But even more than for President-Elect Obama and the newly elected leaders in Congress, we pray for ourselves, the people of this nation: those born here and all those who live here. We pray that we will lose the vocabulary of victory in our conversations with one another, knowing that all human achievements, even the most stirring, are transient and imperfect; true victory, and true justice, remain in your hands. Give us humility.

And while we rejoice in the symbolism of electing our first African-American president, we pray that we will not be satisfied with symbolism only, but that we will be energized, empowered, and determined to break down the boundaries between us that should never have been drawn. May we transgress those boundaries joyfully, and without fear.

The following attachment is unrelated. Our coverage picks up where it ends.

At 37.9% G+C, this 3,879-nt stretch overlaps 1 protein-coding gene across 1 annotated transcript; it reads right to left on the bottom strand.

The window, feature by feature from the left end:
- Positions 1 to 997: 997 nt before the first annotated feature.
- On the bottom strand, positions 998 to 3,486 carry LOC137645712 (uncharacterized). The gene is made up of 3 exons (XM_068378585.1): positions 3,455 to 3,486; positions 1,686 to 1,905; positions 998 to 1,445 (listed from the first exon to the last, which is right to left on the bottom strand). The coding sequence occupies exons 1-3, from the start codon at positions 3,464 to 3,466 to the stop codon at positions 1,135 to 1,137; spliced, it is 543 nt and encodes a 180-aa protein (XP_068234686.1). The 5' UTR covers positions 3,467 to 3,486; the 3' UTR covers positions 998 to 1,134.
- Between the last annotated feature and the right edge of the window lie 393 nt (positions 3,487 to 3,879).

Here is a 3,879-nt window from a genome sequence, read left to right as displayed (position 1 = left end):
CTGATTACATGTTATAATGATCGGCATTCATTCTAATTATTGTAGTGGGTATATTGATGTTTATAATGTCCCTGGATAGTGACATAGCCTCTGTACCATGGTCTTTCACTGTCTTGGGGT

We pray these things in the name of Him through whom all things are possible, your son, Jesus Christ. Amen.

Wednesday, November 05, 2008

and so it begins

The mantra seems to be that we as a people have again affirmed the American Dream narrative in a new and rather more significant way: that anyone can indeed become anything, whatever they want, in this country. Well, that plays well. An oldie but a goodie, and everyone knows how to dance to that tune, so I reckon we should just go with it.